Amazon’s Utopia is a Massive, Maddening Game | TV/Streaming


“Utopia” has another standout: a worthwhile role from John Cusack, giving one of his best performances in a long while. Playing a role practically suited for his more gentle, whispery presence that some storytellers can render monotone, Cusack is compelling as the mega-rich innovator Dr. Kevin Christie, who runs his shady biochemical business like a big family. His story—which I can’t get into—does bring out the bigger problems of “Utopia,” in that it’s so sprawling that it’s hard to keep track of who knows what when, but Cusack provides a unique depiction of power. You’re not entirely sure you believe his endgame, but you do believe how his paternal approach would be so powerful across many lives, without registering as overtly sinister. When he asks everyone, “What have you done today to earn your place in this crowded world?”, you believe he’s genuinely interested in the answer. 

A massive show like this relies on its plotting, and “Utopia” splits the difference: it’s so meticulous and also so obvious when it does force some information, or leans into a coincidence to keep the story going. But true to Christie’s question that he asks the people he lords over—everyone here has a clear purpose, and once the stakes of the series move beyond securing a comic book, “Utopia” gets a special kick in watching these pieces converge. By no coincidence, the conspiracies enflame when Rainn Wilson’s virologist character, Dr. Michael Stearns, enters the picture thinking that he can help cure a virus that has put entire schools of dying children into quarantine.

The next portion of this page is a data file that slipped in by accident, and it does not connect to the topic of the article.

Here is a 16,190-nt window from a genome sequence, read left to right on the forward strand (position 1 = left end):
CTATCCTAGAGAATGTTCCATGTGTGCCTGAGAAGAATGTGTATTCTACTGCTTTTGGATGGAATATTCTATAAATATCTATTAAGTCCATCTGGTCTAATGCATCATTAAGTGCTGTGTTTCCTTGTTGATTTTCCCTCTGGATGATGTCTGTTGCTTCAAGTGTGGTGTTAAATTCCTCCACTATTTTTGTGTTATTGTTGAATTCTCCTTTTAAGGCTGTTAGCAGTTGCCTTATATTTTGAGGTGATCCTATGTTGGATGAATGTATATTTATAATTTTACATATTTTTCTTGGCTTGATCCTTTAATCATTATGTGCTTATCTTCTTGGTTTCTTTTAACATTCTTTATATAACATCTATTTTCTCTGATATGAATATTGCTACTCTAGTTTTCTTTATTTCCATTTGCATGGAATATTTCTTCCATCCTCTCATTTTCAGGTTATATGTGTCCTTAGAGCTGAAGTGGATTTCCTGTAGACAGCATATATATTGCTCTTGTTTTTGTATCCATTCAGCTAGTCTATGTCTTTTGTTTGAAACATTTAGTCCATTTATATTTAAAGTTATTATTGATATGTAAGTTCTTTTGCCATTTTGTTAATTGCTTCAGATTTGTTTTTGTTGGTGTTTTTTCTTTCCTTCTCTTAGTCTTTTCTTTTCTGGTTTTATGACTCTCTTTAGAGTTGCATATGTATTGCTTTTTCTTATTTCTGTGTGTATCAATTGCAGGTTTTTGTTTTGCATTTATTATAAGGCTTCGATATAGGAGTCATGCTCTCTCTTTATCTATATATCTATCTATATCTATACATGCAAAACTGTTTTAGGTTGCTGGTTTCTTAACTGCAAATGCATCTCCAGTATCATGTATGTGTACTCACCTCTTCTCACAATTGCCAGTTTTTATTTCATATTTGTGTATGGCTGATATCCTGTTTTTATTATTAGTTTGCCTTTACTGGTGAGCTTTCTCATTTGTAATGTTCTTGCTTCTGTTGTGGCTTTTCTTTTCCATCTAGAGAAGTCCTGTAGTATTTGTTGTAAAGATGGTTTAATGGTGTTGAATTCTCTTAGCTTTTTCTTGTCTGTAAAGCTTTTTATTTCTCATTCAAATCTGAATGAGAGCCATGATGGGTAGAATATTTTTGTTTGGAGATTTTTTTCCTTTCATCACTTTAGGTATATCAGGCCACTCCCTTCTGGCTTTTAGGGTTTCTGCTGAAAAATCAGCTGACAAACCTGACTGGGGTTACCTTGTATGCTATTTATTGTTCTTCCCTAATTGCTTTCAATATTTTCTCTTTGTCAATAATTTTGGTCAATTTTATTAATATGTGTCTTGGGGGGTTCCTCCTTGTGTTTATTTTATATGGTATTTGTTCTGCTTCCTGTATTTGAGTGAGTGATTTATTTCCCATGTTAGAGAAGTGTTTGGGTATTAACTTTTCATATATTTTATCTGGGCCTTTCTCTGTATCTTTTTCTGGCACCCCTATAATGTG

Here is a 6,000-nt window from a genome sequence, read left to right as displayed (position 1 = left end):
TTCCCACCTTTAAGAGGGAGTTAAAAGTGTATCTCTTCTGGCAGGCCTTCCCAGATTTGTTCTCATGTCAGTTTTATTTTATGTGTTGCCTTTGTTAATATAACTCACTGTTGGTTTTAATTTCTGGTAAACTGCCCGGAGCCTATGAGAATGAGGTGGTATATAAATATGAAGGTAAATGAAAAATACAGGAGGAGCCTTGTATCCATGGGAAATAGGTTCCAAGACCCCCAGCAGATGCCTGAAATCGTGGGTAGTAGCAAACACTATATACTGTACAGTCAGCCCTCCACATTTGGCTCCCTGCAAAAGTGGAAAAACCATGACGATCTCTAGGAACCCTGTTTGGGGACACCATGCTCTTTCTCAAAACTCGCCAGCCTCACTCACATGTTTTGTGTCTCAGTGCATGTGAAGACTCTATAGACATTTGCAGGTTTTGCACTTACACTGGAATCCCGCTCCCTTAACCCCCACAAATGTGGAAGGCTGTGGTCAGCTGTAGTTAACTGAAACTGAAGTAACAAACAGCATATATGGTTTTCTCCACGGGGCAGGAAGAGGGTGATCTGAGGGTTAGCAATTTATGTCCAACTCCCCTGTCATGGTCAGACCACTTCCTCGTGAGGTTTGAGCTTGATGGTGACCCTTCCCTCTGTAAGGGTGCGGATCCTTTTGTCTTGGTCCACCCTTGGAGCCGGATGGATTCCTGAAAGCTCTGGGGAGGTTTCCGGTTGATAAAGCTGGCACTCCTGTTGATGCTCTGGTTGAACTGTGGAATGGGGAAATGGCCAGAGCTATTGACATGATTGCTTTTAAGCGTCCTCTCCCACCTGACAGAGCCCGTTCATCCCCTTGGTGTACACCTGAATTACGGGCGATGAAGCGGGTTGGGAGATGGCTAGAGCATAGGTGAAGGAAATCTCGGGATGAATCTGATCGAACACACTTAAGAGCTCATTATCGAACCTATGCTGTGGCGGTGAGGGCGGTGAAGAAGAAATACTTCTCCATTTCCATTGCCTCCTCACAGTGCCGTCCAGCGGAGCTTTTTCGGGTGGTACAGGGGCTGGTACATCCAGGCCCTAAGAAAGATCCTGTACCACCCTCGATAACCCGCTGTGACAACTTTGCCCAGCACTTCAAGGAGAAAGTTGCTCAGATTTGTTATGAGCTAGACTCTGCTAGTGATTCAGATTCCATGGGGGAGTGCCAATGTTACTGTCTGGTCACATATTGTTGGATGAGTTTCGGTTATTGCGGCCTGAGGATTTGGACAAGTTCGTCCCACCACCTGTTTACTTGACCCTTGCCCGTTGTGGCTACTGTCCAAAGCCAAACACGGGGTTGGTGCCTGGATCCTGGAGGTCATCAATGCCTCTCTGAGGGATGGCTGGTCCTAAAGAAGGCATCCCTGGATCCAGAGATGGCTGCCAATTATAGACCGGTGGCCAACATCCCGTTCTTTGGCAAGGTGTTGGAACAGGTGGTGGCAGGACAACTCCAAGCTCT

From the very beginning, “Utopia” tries to create momentum from its twists. It’s a matter more of whether they’re effective, and at the beginning, they feel more desperate than overtly clever. Even more than with its editing or cinematography, its twisty nature becomes a memorable style itself. And like how style can function in filmmaking, the surprises are flashy enough to cover up that this story isn’t saying much about what it’s representing, that each time it goes deeper into its conspiracy, it’s saying little about modern times except “Yeah, but what if?”. The busy madness in “Utopia” is practically its own brand. 



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